11. Based, however, on the affidavit of apology dated 21.07.2010, the impugned interim order dated 09.08.2010 came to be passed by the High Court. Proceedings in this Court and pendent lite developments:
12. Feeling aggrieved by the impugned interim order dated 09.08.2010 the University preferred a Petition for Special Leave to appeal (now a Civil Appeal). On 29.11.2010, this Court passed the following order :
“Issue Notice. Interim stay of the impugned order of the High Court to the extent it stays the passing of the final order in the disciplinary enquiry against the respondent. Consequently, the Enquiry Authority may submit his report, subject to final decision.”
13. When we took up the matter for final disposal, learned counsel for the parties brought to our notice certain developments that had taken place during the pendency of this appeal. Firstly, on 07.01.2011 an office order was passed by the Vice Chancellor of the University rusticating Craig Mcleod from the University for a period of 5 years. It was also ordered that he was not entitled to get admission in any course in the University or any affiliated college of University during this period of 5 years. The operative portion of the order passed by the Vice Chancellor reads as follows:-
“The Shri Craig Mcleod S/o Shri Rodney Mcleod, a student of B.E. (Computer Science and Engineering) is hereby rusticated from the University for a period of 5 years w.e.f. today and further he will not be entitled to get admission in any course in the University or any affiliated college of the University during this period of 5 years.”
14. Thereafter, Craig Mcleod challenged the order dated 07.01.2011 by filing W.P.(C) No. 890 of 2012 in the High Court of Chhattisgarh. This Writ Petition came up for hearing on 10.05.2012 when it was withdrawn by him with liberty to move an appropriate application in this Court since this appeal was still pending. The order passed by the High Court on 10.05.2010 reads as follows:-
“In view of the order passed by the Hon’ble Supreme Court on 29/11/2010 in SLP(C) No. 32358/2010 arising out of an interim order passed by this court on 09/08/2010 in W.P. (C) No. 694/2010, wherein the Hon’ble Supreme Court directed that “the Enquiry Authority may submit his report, subject to final decision”, learned counsel for the petitioner seeks permission of the Court to withdraw the Writ Petition with liberty to move appropriate application before Hon’ble Supreme Court. Accordingly, the writ petition is dismissed as withdrawn with the liberty aforesaid.”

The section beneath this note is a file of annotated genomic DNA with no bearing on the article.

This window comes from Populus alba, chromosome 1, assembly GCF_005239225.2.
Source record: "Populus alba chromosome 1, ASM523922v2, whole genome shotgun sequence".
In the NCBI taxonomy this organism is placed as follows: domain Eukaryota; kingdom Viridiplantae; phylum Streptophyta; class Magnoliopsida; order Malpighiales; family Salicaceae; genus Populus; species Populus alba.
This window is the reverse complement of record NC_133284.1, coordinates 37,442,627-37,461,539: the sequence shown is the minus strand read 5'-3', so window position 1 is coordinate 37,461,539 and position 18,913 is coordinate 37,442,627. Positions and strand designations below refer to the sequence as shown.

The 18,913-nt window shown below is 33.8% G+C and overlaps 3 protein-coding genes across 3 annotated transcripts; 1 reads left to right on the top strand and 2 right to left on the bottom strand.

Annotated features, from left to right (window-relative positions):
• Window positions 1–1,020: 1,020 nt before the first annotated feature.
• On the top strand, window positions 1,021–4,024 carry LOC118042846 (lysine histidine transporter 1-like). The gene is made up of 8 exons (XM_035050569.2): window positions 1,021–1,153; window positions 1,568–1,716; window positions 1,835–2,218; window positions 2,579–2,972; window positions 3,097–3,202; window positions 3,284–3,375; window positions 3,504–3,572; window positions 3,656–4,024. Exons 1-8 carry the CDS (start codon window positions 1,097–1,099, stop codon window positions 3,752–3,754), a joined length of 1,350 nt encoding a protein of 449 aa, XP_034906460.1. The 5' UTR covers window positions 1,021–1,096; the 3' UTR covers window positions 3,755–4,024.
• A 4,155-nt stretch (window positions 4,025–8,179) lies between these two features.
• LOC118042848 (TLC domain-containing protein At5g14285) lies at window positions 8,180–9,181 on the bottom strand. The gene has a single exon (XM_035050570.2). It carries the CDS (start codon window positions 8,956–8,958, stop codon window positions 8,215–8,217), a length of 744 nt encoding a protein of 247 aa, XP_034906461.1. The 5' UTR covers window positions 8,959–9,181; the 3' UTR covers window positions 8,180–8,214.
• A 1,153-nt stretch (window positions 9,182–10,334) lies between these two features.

15. We may note that despite liberty having been granted to him, Craig Mcleod has not filed any application in this Court. We have, however, heard learned counsel for the parties. Discussion:
16. It is only in an atypical case that this Court entertains a petition against a discretionary interim order passed by the High Court (Southern Petrochemical Industries Corpn. Ltd. v. Madras Refineries Ltd., (1998) 9 SCC 209, Maharashtra SEB v. Vaman, (1999) 3 SCC 132, and United Bank of India v. Satyawati Tondon, (2010) 8 SCC 110) where, for example, the repercussions are grave or the legal basis for passing the interim order are obscure (Union of India v. Swadeshi Cotton Mills Co.Ltd., (1978) 4 SCC 295); or there is a miscarriage of justice (Joginder Nath Gupta v. Satish Chander Gupta, (1983) 2 SCC 325); or it is imperative that this Court exercises its corrective jurisdiction (Kishor Kirtilal Mehta and Ors. v. Lilavati Kirtilal Mehta Medical Trust, (2007) 10 SCC 21).